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A Texas jury has awarded $1.2 million in damages to a woman who suffered severe and debilitating injuries after receiving Ethicon TVT-O transvaginal mesh to treat stress urinary incontinence.
The verdict was handed down in Dallas County District Court on April 4, following nearly two weeks of trial in a case over complications from transvaginal mesh.
Allegations raised at trial were similar to claims raised in lawsuits brought by more than 50,000 women throughout the United States, who have experienced problems with pelvic mesh made by Johnson & Johnson’s Ethicon subsidiary, as well as other manufacturers, such as American Medical Systems (AMS), Boston Scientific, C.R. Bard, Coloplast Corp, Cook Medical and Neomedic.
All of the lawsuits involve similar allegations that transvaginal mesh and bladder sling products were defective and unreasonably dangerous, causing women to experience complications where the mesh eroded through the vagina, caused infections and other injuries.
While the case ended in with an award of $1.2 million in compensatory damages, the jury declined to levy additional punitive damages designed to punish the manufacturer for their failure to warn consumers and the medical community. The jury determined that the Ethicon TVT-O sling is defective, but did not find that the manufacturer’s actions rose to the level of gross negligence. Johnson & Johnson officials have indicated they plan to appeal the verdict.
Transvaginal Mesh Litigation
The verdict comes amid a series of “bellwether” trials that are being held in the federal court system, which are designed to help the parties gauge how juries may respond to certain evidence and testimony that is likely to be similar to what will be offered in thousands of other trials.
Johnson & Johnson currently faces nearly 13,000 Ethicon mesh lawsuits in the federal court system, which have been centralized for pretrial proceedings before U.S. District Judge Joseph Goodwin in the Southern District of West Virginia, as part of an MDL, or multidistrict litigation.
Six other federal MDLs have been established for similar product liability lawsuits filed against other manufacturers. According to the latest case list (PDF) released by the court last month, Judge Goodwin is also presiding over more than 14,250 AMS mesh lawsuits, 8,300 Boston Scientific mesh lawsuits, 6,100 Bard Avaulta mesh lawsuits, 1,250 Coloplast mesh lawsuits, 150 Cook Medical mesh lawsuits and about 25 Neomedic Pelvic mesh lawsuits.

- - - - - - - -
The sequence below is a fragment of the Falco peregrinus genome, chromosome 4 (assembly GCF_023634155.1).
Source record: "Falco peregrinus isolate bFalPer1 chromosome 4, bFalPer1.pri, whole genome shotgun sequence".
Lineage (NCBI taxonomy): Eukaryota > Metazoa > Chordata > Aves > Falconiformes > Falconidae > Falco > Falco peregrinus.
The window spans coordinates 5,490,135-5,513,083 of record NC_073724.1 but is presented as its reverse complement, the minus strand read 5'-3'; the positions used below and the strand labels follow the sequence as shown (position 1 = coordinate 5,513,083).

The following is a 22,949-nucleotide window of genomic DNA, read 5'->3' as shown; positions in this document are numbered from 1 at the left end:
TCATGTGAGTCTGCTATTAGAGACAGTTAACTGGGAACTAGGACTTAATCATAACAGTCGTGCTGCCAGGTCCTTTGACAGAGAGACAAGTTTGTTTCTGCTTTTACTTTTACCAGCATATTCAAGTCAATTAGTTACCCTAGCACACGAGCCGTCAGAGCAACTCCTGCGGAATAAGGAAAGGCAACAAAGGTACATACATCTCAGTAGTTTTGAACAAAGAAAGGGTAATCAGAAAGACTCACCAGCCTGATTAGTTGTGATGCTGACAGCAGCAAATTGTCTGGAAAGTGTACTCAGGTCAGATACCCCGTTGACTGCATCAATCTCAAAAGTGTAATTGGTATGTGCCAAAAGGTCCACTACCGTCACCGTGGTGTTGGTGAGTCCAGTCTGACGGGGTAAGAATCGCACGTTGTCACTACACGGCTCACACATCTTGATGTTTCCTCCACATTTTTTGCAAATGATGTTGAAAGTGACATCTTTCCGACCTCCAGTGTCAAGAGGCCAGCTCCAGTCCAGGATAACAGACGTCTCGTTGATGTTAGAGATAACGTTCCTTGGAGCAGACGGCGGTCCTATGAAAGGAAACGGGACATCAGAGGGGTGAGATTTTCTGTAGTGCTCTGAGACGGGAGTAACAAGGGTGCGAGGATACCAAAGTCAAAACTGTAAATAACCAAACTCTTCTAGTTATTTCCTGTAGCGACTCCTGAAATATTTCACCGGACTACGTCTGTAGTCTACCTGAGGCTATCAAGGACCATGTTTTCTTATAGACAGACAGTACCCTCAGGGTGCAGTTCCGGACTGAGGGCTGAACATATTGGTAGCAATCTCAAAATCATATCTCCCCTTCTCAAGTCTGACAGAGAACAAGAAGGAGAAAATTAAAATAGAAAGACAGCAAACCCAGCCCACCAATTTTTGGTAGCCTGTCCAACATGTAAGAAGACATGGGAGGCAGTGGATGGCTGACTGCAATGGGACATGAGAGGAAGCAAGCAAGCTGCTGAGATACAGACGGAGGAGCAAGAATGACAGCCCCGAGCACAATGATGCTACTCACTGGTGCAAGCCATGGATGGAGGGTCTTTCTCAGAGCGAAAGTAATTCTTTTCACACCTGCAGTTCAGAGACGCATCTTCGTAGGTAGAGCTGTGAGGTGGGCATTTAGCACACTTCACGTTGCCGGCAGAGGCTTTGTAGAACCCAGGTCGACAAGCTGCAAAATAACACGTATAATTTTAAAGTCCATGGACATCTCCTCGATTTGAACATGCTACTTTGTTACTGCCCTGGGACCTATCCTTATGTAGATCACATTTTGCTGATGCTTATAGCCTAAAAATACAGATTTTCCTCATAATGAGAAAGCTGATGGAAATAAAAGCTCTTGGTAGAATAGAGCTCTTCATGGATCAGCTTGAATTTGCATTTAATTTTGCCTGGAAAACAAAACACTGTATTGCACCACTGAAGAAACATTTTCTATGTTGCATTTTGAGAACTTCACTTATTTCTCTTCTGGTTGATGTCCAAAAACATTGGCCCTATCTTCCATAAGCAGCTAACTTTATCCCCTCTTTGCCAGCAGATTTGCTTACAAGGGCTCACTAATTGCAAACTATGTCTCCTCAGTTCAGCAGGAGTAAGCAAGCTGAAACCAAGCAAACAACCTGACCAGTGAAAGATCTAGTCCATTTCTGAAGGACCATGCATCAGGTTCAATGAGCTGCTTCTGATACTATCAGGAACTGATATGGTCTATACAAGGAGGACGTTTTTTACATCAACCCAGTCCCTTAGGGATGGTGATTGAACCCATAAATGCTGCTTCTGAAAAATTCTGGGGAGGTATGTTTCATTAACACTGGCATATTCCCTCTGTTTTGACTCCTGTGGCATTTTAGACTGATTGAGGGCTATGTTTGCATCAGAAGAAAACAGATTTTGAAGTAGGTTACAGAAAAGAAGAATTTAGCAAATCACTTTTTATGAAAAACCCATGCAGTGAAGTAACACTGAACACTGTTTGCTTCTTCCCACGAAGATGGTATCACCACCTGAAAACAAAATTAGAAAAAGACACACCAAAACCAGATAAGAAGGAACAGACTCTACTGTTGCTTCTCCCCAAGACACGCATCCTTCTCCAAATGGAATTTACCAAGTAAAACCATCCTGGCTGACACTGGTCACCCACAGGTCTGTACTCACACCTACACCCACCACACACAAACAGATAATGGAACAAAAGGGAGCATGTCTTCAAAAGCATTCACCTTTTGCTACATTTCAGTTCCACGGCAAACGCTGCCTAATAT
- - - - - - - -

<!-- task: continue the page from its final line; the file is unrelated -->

A series of cases are being prepared for early trial dates in the federal court system involving several of these manufacturers.
In July 2013, a federal jury awarded $2 million in damages against Bard, including punitive damages. A second Bard case settled during the first day of trial for an undisclosed sum, and a third bellwether trial against Bard is set to begin on May 19.
In February 2014, another Ethicon mesh trial ended a defense verdict, after Judge Goodwin issued judgment as a matter of law following the presentation of the plaintiff’s case, finding that insufficient evidence was presented to establish that a defect with the TVT mesh caused the plaintiff’s injury. At least two other federal trials involving Ethicon mesh are expected to begin later this year.
In addition to the federal litigation, at least two other vaginal mesh cases have gone before state court juries, with each plaintiff being awarded multi-million dollar damage awards. In July 2012, a California state court jury awarded $5.5 million in damages against C.R. Bard and a New Jersey state court jury awarded $11.1 million in damages against Ethicon in March 2013.
Following a number of bellwether trials, if the parties do not make progress reaching vaginal mesh settlements to resolve a large portion of the litigation, Judge Goodwin may begin remanding cases back to U.S. District Courts throughout the country.